In a recent study, 28 of 70 drinking water samples contained traces of pharmaceutical drugs.
Long Islanders may want to be wary of their water after a report released Monday said trace amounts of pharmaceutical drugs end up in the island’s water supply.
The Citizen campaign for the environment, a nonprofit, non-partisan advocacy organization, studied 70 drinking water samples from 61 different wells and found that 28 of the samples contained a “small but measurable amount of pharmaceutically active compounds.”
For decades the Environmental Protection Agency (EPA) and Department of Environmental Conservation (DEC) advocated for the disposal of unused drugs by flushing them down the toilet. It was only recently that water studies revealed that our filtration systems do not properly filter pharmaceuticals and are returned to local aquifers to be mixed with drinking water.
Instead, the EPA and DEC recommend participating in medication take-back programs, which hold collection days for people to bring in leftover medications. For those who don’t want to wait, Suffolk County has set up 24-hour safes at police stations to get rid of their old drugs.
Perhaps more alarming is that the Citizens Campaign for the Environment also released a press release from a study which found that 51% of Suffolk County hospitals are long-term care facilities and nursing homes were guilty of emptying unused or expired pharmaceuticals.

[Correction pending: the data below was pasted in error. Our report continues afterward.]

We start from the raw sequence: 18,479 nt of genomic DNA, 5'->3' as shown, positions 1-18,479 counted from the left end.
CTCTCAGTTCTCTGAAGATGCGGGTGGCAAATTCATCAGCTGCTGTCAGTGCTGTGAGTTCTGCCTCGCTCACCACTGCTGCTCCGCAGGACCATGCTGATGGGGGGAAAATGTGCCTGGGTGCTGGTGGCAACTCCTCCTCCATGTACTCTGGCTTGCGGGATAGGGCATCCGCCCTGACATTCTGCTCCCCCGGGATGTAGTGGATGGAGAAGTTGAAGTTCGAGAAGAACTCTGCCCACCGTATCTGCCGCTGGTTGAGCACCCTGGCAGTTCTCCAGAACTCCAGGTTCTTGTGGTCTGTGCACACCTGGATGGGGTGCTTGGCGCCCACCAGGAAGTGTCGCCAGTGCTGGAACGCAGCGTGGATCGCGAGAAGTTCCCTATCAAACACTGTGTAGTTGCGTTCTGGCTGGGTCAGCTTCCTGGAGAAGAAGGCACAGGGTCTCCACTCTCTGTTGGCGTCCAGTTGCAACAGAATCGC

Under Suffolk County Law 2011-1042, all hospitals, hospices, nursing homes and long-term care facilities in the county must submit a written plan outlining how they will dispose of unused or expired medication – which must be respectful of the environment. consciously. Yet more than half of establishments are serving controlled substances and 2% admitted to serving uncontrolled substances
The group is advocating for Suffolk County to ban flushing and provide a means for all drugs to be sent to a facility for incineration. Until the legislature can be passed, the Citizens Campaign for the Environment advocates for the New York State Bureau of Narcotics to update policies for healthcare facilities and for healthcare workers and residents receive educational training on how to properly dispose of pharmaceuticals.